Setting

The study population was made up of nurses working on the mental health wards of educational and medical centers affiliated to medical universities from different regions of Iran. Data was collected from May until August 2020.

Participants

The sample size was estimated at 450 according to the number of items (30 samples per item) [24], and at 500 according to the sample loss. The link to the list was provided online to nurses in different hospitals of the country and 500 nurses completed the instrument.

Including criteria

Nurses who was work in mental health setting at least for 1 year and willing to participate the research.

Excluding criteria

Instrument that was not full completed, those who were not willing to respond and those nurses with less than 1 year of experience in mental health nursing. Generally, the adjustment or integration phase occurs after 6 to 12 months, depending on the individual, when routines develop and things feel normal.

Instruments

Demographic questions included age, sex, and marital status, level of education, work experience and shift work. The second part of the questionnaire was 15 phrases of the MDS-P scale (supplementary file). MDS-P scale containing three sub-scales: “Unethical conduct by Caregivers” (Items 4, 1, 2, 13, 10 and 7), “Low staffing” (items 6, 9, 3, 15 and 12) and “Acquiescence to patients’ rights violations” (items 11, 8, 5 and 14) was designed [1].

Data analysis

Content Validity Index (CVI) and Content Validity Ratio (CVR) were then calculated to assess the quantitative content validity. To assess content validity, 10 nurses were asked to provide comments on grammar, use of appropriate words, proper placement of phrases, and appropriate scoring. Ten nursing experts were asked to rate each item to rate the CVR using the following equation the following equation CVR=)ne-N/2)/(N/2) [25].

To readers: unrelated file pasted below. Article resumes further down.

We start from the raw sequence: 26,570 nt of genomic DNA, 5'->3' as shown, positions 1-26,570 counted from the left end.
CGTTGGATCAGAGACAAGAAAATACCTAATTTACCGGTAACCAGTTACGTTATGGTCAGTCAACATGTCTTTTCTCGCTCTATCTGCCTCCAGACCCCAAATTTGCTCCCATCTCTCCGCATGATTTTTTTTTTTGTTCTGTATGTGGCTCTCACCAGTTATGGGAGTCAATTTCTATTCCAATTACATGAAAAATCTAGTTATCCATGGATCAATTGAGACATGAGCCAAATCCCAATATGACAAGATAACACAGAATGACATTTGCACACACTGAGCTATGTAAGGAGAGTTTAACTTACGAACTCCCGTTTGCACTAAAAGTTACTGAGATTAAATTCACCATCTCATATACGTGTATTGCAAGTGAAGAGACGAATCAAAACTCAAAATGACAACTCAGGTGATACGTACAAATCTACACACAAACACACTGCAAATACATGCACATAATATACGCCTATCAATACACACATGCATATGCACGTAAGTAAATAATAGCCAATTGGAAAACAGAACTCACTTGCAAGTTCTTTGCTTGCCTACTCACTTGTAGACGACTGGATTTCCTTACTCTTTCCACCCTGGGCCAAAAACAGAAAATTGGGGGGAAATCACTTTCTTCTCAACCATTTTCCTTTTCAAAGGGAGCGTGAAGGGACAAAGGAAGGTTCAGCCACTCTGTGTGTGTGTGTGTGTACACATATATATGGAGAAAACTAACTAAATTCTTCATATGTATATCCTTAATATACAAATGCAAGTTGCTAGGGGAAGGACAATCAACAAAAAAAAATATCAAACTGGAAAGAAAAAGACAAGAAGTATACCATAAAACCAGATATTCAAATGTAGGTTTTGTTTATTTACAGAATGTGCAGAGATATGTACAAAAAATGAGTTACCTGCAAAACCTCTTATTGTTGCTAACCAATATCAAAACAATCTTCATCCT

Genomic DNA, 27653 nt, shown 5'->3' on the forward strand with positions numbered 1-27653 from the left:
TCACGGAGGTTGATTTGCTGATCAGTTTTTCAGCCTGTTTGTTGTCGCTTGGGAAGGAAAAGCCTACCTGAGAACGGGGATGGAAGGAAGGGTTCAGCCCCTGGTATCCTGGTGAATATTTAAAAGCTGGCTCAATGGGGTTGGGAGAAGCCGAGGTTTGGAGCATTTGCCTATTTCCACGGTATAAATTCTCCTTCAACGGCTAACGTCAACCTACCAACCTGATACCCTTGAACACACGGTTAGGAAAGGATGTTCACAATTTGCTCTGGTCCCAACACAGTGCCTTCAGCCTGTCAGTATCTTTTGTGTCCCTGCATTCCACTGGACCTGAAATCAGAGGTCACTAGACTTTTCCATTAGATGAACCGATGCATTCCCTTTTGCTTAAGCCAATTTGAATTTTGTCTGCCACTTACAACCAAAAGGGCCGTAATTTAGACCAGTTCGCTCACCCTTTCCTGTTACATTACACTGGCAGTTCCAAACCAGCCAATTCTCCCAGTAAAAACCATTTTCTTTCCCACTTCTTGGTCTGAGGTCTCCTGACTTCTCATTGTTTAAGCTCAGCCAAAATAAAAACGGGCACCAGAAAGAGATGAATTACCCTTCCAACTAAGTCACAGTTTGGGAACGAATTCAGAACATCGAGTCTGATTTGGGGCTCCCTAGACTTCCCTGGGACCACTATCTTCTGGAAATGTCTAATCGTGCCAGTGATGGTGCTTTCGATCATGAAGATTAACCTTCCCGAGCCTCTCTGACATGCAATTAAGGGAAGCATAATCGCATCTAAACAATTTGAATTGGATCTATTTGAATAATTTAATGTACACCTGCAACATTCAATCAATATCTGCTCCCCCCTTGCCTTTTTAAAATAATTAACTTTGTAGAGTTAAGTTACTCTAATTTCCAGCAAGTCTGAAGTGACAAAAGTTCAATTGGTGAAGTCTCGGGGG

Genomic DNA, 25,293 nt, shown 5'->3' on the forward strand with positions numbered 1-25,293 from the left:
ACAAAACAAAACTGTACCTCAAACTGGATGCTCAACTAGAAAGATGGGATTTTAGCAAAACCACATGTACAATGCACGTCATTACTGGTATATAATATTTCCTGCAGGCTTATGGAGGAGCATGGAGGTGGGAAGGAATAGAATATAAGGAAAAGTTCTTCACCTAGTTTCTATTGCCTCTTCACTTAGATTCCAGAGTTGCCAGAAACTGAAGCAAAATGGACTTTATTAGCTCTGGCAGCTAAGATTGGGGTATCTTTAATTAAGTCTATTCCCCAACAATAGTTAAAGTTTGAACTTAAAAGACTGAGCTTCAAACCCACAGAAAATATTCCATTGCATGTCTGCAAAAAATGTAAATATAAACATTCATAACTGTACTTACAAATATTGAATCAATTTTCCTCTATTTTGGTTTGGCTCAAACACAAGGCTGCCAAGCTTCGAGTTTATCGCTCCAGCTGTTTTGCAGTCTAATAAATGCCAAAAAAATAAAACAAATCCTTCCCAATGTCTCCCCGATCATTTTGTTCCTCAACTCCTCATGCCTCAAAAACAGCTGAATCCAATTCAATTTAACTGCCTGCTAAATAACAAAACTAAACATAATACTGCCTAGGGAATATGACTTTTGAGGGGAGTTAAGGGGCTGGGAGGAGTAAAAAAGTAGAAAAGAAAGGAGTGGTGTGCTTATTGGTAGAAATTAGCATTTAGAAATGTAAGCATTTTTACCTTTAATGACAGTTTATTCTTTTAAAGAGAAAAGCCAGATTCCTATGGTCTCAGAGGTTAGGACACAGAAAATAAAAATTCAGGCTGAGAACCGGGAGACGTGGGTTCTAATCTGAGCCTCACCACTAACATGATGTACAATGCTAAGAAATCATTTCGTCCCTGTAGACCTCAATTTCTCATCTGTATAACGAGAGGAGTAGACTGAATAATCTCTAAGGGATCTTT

The CVR is between = 1 and − 1 and a score above zero indicates that an item is required. The minimum acceptable CVR score was checked using the Lawshe’s table and items with a score below the minimum acceptable level were removed [26]. The CVI was then calculated using the following formula, which is higher than 79.0.

After collecting the data, analysis was done on the completed questionnaires’ data. Construct validity was then assessed by Confirmatory Factor Analysis (CFA) to confirm three factor of scale mentioned previously by the scale’s designer. The model fit was assessed based on the Root Mean Square Error of Approximation (RMSEA), Comparative Fit Index (CFI), Normed Fit Index (NFI), Goodness of Fit Index (GFI), and Adjusted Goodness of Fit Index (AGFI). To judge the model fit, Comparative Fit Index (CFI), Standardized Root Mean Squared Residual (SRMSR), and Root Mean Squared Error of Approximation (RSMEA) were considered with cut points of > 0.95, < 0.06, and < 0.08, respectively [19].

The reliability of the instrument was assessed by two methods of internal consistency with Cronbach’s alpha and the average inter-item correlation (AIC). Cronbach’s alpha lower than 0.3 is considered low reliability, between 0.3–0.7 fair, and more than 0.7 is considered as good reliability [20, 21]. Analyses were conducted using IBM SPSS Statistics, Version 20 (IBM Corp., Armonk, NY) and LISREL (LInear Structural RELations) software version 8.80 (By Karl G. Joreskog & Dog Sorbom., Lincolnwood, IL 60712, USA).

Results

Characteristics of the study participants